Computational processes are abstract beings that inhabit computers. As they evolve, processes manipulate other abstract things called data. The evolution of a process is directed by a pattern of rules called a program. People create programs to direct processes. In effect, we conjure the spirits of the computer with our spells.

A computational process is indeed much like a sorcerer's idea of a spirit. It cannot be seen or touched. It is not composed of matter at all. However, it is very real. It can perform intellectual work. It can answer questions. It can affect the world by disbursing money at a bank or by controlling a robot arm in a factory. The programs we use to conjure processes are like a sorcerer's spells. They are carefully composed from symbolic expressions in arcane and esoteric programming languages that prescribe the tasks we want our processes to perform.

A computational process, in a correctly working computer, executes programs precisely and accurately. Thus, like the sorcerer's apprentice, novice programmers must learn to understand and to anticipate the consequences of their conjuring. Even small errors (usually called bugs or glitches) in programs can have complex and unanticipated consequences.

Fortunately, learning to program is considerably less dangerous than learning sorcery, because the spirits we deal with are conveniently contained in a secure way. Real-world programming, however, requires care, expertise, and wisdom. A small bug in a computer-aided design program, for example, can lead to the catastrophic collapse of an airplane or a dam or the self-destruction of an industrial robot.

Master software engineers have the ability to organize programs so that they can be reasonably sure that the resulting processes will perform the tasks intended. They can visualize the behavior of their systems in advance. They know how to structure programs so that unanticipated problems do not lead to catastrophic consequences, and when problems do arise, they can debug their programs. Well-designed computational systems, like well-designed automobiles or nuclear reactors, are designed in a modular manner, so that the parts can be constructed, replaced, and debugged separately.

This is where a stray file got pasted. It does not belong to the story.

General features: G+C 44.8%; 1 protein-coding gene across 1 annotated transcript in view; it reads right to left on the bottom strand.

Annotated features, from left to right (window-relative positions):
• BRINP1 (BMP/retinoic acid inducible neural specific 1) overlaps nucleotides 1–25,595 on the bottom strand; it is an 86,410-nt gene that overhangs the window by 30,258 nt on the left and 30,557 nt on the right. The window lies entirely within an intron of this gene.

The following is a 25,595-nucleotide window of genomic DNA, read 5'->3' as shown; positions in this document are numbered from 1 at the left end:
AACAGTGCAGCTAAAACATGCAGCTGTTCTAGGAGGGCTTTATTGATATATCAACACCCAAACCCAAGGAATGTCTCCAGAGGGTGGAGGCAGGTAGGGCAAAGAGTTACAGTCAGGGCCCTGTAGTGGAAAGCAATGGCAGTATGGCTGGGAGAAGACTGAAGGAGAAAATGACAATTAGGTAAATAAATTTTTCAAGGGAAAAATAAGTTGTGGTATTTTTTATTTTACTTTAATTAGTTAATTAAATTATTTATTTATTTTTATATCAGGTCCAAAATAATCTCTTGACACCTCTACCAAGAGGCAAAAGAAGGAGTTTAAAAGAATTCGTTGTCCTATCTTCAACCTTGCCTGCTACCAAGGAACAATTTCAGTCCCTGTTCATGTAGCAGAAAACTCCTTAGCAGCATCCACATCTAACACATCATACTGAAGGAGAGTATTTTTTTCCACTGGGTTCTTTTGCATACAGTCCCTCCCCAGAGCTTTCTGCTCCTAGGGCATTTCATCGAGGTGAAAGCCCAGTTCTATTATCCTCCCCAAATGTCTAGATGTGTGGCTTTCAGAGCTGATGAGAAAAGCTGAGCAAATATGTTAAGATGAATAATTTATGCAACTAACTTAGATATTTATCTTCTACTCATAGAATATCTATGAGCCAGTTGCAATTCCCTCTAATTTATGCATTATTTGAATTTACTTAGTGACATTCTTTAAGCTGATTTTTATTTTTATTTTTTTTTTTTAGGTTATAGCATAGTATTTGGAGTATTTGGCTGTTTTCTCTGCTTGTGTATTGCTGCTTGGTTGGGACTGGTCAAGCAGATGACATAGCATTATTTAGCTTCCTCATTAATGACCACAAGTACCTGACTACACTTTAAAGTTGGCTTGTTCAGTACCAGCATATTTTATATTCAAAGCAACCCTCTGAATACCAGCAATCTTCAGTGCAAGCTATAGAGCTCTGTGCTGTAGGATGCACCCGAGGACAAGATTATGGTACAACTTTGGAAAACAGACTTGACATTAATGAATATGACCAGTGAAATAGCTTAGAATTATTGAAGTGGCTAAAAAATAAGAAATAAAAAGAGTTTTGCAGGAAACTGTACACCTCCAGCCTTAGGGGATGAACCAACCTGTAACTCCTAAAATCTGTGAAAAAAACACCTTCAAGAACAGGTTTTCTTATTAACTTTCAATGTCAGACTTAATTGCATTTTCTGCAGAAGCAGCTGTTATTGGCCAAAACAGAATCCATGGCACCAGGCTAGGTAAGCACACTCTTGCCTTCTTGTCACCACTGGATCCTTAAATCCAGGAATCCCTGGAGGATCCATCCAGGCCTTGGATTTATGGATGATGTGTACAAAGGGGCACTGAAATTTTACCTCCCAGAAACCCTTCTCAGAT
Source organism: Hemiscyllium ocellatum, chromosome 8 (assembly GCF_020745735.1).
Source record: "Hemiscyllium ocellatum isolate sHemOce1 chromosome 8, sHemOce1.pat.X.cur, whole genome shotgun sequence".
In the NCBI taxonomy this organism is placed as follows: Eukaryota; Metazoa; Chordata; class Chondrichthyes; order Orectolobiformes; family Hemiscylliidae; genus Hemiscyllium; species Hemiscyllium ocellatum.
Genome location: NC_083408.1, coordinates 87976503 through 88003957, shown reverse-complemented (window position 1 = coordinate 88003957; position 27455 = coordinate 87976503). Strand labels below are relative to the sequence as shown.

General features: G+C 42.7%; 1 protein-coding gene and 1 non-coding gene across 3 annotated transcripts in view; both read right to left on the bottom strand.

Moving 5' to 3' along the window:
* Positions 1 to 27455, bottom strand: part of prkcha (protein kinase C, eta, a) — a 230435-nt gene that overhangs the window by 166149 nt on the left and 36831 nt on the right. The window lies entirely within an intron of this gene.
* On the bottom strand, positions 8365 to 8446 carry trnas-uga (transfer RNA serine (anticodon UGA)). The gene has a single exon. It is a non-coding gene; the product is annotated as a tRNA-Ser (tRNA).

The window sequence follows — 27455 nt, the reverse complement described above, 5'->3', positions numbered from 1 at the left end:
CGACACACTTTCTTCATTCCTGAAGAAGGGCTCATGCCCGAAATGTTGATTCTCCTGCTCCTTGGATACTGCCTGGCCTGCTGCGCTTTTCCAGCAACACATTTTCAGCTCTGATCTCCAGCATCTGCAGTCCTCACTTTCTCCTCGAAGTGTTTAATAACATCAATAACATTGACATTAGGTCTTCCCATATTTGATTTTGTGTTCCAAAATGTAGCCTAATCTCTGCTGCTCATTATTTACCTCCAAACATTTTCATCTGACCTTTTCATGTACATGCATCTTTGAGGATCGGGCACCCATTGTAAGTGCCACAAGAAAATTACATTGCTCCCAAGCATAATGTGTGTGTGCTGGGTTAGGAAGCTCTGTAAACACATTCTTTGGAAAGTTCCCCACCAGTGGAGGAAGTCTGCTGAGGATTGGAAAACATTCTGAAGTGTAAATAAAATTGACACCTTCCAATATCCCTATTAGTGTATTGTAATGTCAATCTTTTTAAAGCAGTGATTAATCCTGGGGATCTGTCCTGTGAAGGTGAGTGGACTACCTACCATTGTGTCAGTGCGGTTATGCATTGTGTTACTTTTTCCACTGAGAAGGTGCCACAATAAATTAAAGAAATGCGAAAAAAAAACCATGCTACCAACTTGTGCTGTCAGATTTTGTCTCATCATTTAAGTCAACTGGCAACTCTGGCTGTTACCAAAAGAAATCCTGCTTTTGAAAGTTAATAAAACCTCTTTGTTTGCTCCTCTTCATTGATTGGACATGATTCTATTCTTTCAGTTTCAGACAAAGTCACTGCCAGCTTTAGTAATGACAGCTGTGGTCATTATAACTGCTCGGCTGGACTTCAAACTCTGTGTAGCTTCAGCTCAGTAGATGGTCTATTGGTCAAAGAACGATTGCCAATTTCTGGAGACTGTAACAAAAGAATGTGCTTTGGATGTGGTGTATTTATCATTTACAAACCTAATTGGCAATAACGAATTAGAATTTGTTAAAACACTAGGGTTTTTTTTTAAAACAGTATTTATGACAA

Although I'm attributing the quote to Abelson, the text above comes from the book Structure and Interpretation of Computer Programs, written by Albeson, Sussman, and Sussman. The reason I'm attributing the quote to Albeson is because I first came across this by watching one of his MIT lectures on the same topic.

If you're interested in watching MIT's introductory "Structure and Interpretation of Computer Programs" class, you can find the videos here.

And now, go conjure some spirits!

15 January, 2009

The Perils of Sushi Bars

This is the story of how my credit card was almost stolen by a Samurai in a sushi bar in Salt Lake City. If you're interested, read on.

About 2 months ago I went to a sushi restaurant here in Salt Lake City. After paying our bills and while we were walking out, Kevin (one of my co-workers) noticed that his receipt had his full credit card number printed on it. Rightly concerned, he immediately talked with the restaurant's manager and asked to see the restaurant's copy of his receipt - sure enough, the restaurant was storing hundreds of credit card numbers in their little dinky cash register.

The whole incident got me thinking about credit card transactions. Every time I buy something with a credit card it's like I'm handing my wallet over to the clerk and saying: "Here's my wallet. Take whatever you need and just hand it back when you're done." Who knows what the POS machine is doing with my credit card number! And that's the least of my concerns: What about the lame payment gateway that stores millions of credit card numbers on servers that will likely be hacked in the next 5 years?

Interestingly enough, however, the whole credit card thing seems to work remarkably well. I mean, there's little risk in the sushi bar overcharging; after all, I know where they're at, and I also have the the credit card company on my side: one call to the them and the restaurant we'll have to pay the bill. As far as the payment gateway is concerned, even thought there's the PCI standard, when they get hacked we all pay the cost (either thorough higher interest rates, more taxes, etc)... that's why I'm really concerned about them - I worked at a place where we were PCI compliant, but there were still gaping holes in our security model.